Girls Like That
Synergy Theatre Project’s Girls Like That is a cautionary tale inspired by real-life instances of intimate photographs being unwillingly posted online.
This is a common theme in contemporary teen-centric stories, and very relatable in the wake of the 2014 iCloud hack, the most famous example of a continuous privacy problem in modern society; yet Girls Like That is a fresh take on this overly familiar tale, and one that leaves you empowered by its end.
Scarlett has been part of the same friendship group since she was five years old; yet once a compromising photo of her is shared online - ironically during a history lesson on feminism - she is quickly excommunicated by her ‘friends for life’, who then proceed to mercilessly body- and slut-shame her. Yet later, when a photo of one of the popular boys in school is also leaked, we see the usual gender inequality at play when he isn’t subjected to the same treatment as Scarlett.
In fact, while he is celebrated, Scarlett is persecuted further, as everyone believes it was her who shared the photo as an act of revenge. Scarlett’s story, which was influenced by interviews writer Evan Placey conducted with schoolgirls, is narrated rather than fully enacted by the six performers, a mix of professionals and ex-prisoners, who each portray an accurate and well-defined character.
Director Esther Baker opts for a mixture of urgent movement and lively recitation, which may leave little time for reflection, even at pivotal moments, but does give the piece a vibrant pace and, importantly, spares us from stewing too much on any one injustice.
This narrative is occasionally intercut with monologues performed by standout April Hughes, portraying some of Scarlett’s admirably headstrong ancestors as they struggle with the women’s rights issues of their respective eras. More than mere relative respites in a story that is increasingly incensing, these segments also serve to highlight the play’s primary theme: women have long fought, and continue to fight, an unjust battle against prejudice that in recent years is mostly perpetuated by other women; instead, we should all be empowering ourselves and each other.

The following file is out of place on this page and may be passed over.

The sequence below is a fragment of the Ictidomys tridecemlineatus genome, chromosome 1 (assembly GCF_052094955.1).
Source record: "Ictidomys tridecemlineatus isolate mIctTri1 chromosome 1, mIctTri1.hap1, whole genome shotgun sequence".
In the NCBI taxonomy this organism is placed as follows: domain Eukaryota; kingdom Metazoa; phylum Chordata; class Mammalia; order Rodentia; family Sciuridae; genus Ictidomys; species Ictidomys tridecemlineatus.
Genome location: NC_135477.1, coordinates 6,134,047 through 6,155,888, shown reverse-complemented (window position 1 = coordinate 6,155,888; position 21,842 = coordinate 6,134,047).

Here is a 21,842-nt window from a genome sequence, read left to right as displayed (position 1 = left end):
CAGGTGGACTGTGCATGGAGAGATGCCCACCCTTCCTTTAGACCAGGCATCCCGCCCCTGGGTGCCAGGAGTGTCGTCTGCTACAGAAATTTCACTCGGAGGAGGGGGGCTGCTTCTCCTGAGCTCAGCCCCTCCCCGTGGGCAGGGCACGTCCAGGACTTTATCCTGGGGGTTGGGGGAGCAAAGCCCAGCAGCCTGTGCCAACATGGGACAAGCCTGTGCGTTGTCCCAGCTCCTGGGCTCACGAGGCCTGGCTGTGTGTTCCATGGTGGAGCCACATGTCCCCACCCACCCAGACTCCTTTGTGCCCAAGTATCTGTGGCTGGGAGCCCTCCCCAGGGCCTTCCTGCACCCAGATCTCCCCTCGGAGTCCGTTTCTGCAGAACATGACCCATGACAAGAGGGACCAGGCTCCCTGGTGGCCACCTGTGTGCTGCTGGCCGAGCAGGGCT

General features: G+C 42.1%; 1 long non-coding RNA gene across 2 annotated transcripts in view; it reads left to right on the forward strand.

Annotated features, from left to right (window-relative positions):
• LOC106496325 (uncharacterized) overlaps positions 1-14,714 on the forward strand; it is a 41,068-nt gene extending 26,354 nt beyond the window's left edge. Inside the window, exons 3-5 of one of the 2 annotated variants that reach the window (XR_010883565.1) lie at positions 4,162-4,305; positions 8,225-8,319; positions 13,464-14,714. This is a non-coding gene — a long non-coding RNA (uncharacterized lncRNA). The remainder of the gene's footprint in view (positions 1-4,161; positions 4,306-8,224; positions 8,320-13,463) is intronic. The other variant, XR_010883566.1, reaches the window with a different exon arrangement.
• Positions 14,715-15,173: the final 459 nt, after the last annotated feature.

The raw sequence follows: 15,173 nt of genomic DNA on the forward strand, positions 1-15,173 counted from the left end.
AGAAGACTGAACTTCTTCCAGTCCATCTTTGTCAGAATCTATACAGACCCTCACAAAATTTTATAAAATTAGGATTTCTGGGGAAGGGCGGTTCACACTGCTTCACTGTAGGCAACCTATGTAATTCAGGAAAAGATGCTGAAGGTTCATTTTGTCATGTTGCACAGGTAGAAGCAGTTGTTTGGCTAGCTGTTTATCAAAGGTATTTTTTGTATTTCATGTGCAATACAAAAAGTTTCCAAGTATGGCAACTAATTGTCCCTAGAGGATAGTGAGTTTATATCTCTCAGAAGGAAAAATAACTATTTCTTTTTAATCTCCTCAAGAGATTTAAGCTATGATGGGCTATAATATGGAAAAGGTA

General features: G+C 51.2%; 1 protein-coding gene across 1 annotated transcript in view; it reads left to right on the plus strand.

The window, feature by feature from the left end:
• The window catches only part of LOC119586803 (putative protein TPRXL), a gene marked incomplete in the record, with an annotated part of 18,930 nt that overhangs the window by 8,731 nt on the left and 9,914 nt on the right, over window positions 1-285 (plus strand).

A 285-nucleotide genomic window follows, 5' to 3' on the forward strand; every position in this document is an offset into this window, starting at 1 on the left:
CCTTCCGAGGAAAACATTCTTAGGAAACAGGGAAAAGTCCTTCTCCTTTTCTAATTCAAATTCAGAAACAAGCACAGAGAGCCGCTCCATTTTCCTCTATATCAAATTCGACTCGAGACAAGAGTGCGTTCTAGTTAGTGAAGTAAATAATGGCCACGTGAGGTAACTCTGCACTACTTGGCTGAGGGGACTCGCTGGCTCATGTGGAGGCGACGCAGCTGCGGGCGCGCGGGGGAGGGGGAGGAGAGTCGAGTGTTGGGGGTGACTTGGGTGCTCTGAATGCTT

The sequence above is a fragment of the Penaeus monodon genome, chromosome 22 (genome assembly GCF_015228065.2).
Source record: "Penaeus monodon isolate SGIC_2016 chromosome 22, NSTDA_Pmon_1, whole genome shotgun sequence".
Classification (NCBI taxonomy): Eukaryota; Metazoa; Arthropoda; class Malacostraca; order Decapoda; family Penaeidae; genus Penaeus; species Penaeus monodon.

Girls Like That is extremely thought-provoking, making every salient point on the topic, particularly exploring the similarities between the hierarchies of schools and the pecking order of chickens, and the differences between mob mentality - which is bred through anxiety and jealousy and itself begets hypocrisy - and solidarity, the sense of unity through mutual support. Yet somehow, despite the sombre and provocative nature of the subject matter, this piece manages to keep a lighthearted tone throughout.
The staging is masterfully minimalist, with only six chairs acting as both props and set, against the backdrop of a woman’s portrait, collaged from photos of people that have been publicly shared on the internet. While being surprisingly diverse, transporting us from the classroom to a swimming pool and back with swift movements and simple digital projections, this choice alongside the commentary style also focuses our undivided attention on the story while giving us an objective viewpoint akin to judge and jury - Scarlett may be on trial, but it is clear to us who the real perpetrators are in this case.
Winner of Best Play for Young Audiences at the 2014 Writers Guild Awards, Girls Like That is an engaging piece of theatre as well as a useful educational resource; it is ideal for anyone over the age of 13 who is or wants to relate more with a teenager.
A recording of the performance from its run at Unicorn Theatre in November 2014 is available to watch online for free.
Luke Spiby for Canal St Online.
Published: 28-May-2020 (5889)